The following manuscript was published as part of the March 2019 s/p The Match — One Year Later theme issue.
Editor’s note: The author’s identity has been withheld by the in-House Editorial Board due to the sensitive nature of the article.
I am an intern physician currently enrolled in a residency program, writing anonymously for fear of of retribution. I am also chronically injured and disabled — I won’t divulge the details, but I will say that it has recently interfered with my ability to perform my duties at work for weeks at a time. Incidentally, my injury was exacerbated by conditions at work, including standing for extensive periods of time and continuously ignoring my body and its needs, in the service of my calling.
In my time off from work, I’ve had the chance to reflect on being injured in residency, and one particular incident comes to mind.
Just prior to my injury, I had the special privilege of attending that top secret of all recruitment rites — the rank meeting. I don’t know what I was expecting. I knew the rank meeting might be vaguely dehumanizing. Perhaps we would have extensive conversations about board scores and med school reputations. What I didn’t expect was rationalized discrimination.
The meeting began innocently. We flipped through each applicant on a PowerPoint, which included a photo, board scores and medical school attended. We, as residents, were asked to comment on our interactions with those applicants during dinners and conferences. Of course, none of us spoke or interacted with any given applicant for more than a few minutes at at time. We had to form judgments on the basis of little information. That is just the nature of the process. Miniscule interactions form lasting impressions which we use to determine if an applicant would be a good fit. Now that I am on the other side of this process, I am all the more cognizant of the serendipity of this process. All of this, I could accept.
Then we reached an applicant who had encountered chronic medical issues in the course of their medical school career. Those issues had been reported and discussed, and per their physician, they had resolved. There was a pause in the room.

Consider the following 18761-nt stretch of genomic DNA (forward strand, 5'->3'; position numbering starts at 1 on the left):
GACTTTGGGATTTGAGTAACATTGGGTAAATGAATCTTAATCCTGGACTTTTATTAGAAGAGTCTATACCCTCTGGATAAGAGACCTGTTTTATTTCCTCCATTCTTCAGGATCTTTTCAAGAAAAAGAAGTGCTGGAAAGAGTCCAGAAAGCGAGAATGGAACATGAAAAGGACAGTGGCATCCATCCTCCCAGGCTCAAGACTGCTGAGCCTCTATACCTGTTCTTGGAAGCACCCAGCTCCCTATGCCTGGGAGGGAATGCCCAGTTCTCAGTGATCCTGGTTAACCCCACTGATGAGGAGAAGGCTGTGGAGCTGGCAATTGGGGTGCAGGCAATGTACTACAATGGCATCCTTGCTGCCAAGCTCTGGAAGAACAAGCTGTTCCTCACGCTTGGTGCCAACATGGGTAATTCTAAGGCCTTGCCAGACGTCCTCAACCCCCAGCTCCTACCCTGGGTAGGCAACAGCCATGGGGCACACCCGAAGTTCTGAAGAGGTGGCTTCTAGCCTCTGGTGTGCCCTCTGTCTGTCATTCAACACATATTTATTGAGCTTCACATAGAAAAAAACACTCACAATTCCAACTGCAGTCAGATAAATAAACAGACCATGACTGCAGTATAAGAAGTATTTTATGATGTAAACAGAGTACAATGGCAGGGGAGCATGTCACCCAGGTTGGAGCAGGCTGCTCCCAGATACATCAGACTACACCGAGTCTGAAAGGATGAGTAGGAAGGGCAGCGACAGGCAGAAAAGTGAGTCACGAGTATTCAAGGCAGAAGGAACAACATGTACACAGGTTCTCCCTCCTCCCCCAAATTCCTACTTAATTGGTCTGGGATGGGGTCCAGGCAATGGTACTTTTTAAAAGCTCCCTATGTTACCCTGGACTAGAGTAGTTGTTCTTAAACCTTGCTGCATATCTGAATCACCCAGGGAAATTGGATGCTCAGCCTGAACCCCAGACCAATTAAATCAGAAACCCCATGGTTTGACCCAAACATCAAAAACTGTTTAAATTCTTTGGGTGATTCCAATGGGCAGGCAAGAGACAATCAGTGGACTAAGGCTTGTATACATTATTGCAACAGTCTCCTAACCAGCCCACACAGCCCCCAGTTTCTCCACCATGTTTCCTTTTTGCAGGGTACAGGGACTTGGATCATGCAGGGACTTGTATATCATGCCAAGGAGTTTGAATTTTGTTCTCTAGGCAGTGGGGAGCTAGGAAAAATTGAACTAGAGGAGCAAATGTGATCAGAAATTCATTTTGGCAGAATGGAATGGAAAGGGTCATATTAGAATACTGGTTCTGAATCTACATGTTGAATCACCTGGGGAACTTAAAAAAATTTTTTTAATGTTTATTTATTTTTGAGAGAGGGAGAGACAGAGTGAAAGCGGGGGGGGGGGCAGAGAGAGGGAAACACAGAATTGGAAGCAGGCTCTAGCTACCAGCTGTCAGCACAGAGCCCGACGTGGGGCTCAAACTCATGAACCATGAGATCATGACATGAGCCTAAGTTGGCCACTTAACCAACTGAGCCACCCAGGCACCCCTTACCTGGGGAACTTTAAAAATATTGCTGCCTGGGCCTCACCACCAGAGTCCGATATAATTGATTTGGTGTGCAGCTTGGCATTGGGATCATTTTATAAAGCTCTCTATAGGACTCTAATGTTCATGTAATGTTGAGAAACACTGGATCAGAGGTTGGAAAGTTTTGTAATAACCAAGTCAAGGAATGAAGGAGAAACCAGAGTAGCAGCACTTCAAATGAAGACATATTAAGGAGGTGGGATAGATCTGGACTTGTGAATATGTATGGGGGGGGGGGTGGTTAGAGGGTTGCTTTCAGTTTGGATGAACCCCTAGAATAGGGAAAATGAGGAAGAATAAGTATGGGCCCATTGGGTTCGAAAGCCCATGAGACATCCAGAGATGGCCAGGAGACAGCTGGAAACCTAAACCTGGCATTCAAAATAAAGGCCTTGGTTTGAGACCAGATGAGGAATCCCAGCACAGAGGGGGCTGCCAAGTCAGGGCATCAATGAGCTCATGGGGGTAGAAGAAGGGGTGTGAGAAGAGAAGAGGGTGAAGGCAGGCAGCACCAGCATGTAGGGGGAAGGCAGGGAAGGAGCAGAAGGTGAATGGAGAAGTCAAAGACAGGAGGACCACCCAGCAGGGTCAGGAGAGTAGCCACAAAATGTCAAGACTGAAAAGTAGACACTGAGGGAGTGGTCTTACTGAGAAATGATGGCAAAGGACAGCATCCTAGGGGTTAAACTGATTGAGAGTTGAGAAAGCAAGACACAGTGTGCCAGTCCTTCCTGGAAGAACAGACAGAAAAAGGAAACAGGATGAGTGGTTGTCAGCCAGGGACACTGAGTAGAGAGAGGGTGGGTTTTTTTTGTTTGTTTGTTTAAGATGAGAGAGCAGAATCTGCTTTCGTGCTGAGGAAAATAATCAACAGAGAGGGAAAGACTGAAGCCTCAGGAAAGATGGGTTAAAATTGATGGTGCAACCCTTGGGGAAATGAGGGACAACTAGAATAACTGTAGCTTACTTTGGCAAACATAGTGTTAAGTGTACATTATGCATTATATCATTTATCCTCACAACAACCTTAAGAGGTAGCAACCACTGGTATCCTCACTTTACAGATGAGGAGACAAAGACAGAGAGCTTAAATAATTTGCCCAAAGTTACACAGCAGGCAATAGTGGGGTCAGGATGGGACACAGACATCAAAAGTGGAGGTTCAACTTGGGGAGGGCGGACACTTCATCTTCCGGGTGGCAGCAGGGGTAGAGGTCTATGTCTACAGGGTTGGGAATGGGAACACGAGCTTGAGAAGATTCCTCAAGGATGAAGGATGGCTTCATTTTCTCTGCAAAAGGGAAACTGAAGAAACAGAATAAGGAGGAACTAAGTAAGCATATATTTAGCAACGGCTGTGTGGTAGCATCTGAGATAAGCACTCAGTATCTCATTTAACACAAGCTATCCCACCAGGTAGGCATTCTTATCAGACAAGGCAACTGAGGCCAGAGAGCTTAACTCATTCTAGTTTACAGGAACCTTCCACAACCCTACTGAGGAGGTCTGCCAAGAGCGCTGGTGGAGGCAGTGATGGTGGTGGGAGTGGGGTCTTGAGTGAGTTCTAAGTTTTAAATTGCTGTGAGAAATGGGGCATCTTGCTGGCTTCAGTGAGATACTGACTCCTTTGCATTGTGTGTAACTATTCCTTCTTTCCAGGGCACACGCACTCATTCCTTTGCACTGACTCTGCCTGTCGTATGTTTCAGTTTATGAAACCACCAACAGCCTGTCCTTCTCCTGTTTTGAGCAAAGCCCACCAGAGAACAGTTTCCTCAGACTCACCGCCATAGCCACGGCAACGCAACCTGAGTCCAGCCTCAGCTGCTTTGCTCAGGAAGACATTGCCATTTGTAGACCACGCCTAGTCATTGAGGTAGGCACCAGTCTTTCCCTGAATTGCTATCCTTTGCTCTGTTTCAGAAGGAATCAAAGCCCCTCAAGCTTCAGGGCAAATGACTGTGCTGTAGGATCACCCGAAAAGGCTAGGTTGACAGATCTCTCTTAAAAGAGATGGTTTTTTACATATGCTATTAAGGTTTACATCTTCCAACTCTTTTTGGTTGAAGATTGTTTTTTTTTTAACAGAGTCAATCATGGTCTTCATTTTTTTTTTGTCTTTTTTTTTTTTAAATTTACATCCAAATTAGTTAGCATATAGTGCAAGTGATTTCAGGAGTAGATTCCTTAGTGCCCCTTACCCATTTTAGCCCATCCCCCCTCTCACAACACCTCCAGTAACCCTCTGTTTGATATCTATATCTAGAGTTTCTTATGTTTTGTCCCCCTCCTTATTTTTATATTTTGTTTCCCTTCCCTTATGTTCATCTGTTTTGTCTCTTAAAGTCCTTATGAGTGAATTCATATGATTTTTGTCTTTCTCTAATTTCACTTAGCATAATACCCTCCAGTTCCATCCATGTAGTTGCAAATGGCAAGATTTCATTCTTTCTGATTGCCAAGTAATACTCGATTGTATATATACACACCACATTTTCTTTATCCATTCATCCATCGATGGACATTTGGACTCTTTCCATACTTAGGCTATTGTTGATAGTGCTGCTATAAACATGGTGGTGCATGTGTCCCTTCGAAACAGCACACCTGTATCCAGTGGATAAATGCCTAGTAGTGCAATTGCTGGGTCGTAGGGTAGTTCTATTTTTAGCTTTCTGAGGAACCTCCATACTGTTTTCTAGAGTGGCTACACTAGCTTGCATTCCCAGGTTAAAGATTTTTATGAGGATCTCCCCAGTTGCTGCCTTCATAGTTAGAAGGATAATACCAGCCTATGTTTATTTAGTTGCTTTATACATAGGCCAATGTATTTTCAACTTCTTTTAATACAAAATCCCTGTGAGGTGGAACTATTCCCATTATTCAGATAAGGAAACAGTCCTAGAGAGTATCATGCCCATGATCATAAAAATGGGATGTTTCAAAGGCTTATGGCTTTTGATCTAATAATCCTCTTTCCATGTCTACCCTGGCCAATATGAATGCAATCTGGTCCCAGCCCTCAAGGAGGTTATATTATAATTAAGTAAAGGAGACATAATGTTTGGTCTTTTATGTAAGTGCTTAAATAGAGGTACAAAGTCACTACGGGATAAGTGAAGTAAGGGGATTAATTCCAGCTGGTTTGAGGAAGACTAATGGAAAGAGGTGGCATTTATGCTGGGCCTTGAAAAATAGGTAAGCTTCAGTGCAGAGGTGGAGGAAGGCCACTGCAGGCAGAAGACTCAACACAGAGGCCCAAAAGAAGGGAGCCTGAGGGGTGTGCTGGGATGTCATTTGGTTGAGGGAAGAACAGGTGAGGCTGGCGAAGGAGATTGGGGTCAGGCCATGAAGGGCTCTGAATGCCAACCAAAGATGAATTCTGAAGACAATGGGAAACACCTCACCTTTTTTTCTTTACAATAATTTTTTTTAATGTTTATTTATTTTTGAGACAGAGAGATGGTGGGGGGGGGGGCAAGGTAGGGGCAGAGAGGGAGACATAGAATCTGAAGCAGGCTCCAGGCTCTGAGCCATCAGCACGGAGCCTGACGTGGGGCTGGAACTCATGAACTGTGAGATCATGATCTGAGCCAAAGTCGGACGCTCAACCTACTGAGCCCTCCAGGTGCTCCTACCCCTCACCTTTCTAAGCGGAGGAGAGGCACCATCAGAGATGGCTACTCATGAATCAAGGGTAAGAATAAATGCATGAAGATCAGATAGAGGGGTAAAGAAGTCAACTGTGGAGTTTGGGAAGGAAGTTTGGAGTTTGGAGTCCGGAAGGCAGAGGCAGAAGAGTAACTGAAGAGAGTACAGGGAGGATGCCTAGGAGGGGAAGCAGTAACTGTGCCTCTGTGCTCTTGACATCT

“I just don’t know if this applicant has the stamina to make it through our program,” stated one resident. Everyone around the room nodded emphatically.
I remember feeling hurt and shocked. On paper and in person, this applicant was otherwise entirely qualified. However, the mere suggestion that they might be less than perfectly healthy was enough to disqualify them. I had heard accounts of applicants who admitted their mental and physical illness on ERAS forms and then struggled to match due to their radical honesty. But here I was in the room where it all happened. I was now a participant. I was now complicit.
The message was sent to all of us in the room in that moment: If you are anything less than perfectly able-bodied, if you are anything less than airtight mentally and emotionally, we don’t want you. We want interesting, but we want the “right amount” of interesting. We are terrified of hiring a resident who — god forbid — needs to take time for themselves and be anything less than perfectly productive in the course of their residency.
The truth, of course, is that residents and physicians are anything but airtight, physically, emotionally or mentally. We are human. Our refusal to acknowledge this humanity has resulted in some of the highest burnout, suicide and depression rates of any career in the world.
Of course, this culture in part is born from limited resources. Co-residents and residency leadership bear some of the consequences and burdens of any resident forced to be human.
My fellow residents would need to cover my patients and add to their already inhuman stresses (if or when as applicable) I take time off to be a mother, to seek treatment for depression, or a physical injury. No wonder they fear for our humanity so deeply.
If we fear our own humanity and judge it as an inconvenience, how do we treat and feel about the messy humanity of our patients? How long before we start to see them as inconveniences too?
I struggled with both mental and physical illness in the course of medical school. I chose to be upfront about these struggles only once I started residency. Now, I regret not admitting my own struggles during the application process, because I’m not sure how I feel as an employee of a system that treats human beings this way.
As a currently injured resident, I am appalled by a culture that denies the very real human experiences of our medical trainees. I now know that they see me as an inconvenience in my currently injured state. They will judge me and resent me and push me until I am productive and working again up to their standards.
To the applicant we denied in that fateful rank meeting — I applaud your honesty and candor. I hope you’ve learned valuable lessons in the course of your illness. I hope they allow you to serve as a compassionate healer. I hope you help reform this broken system, because God, do we need it. To be honest, I don’t think we don’t deserve you.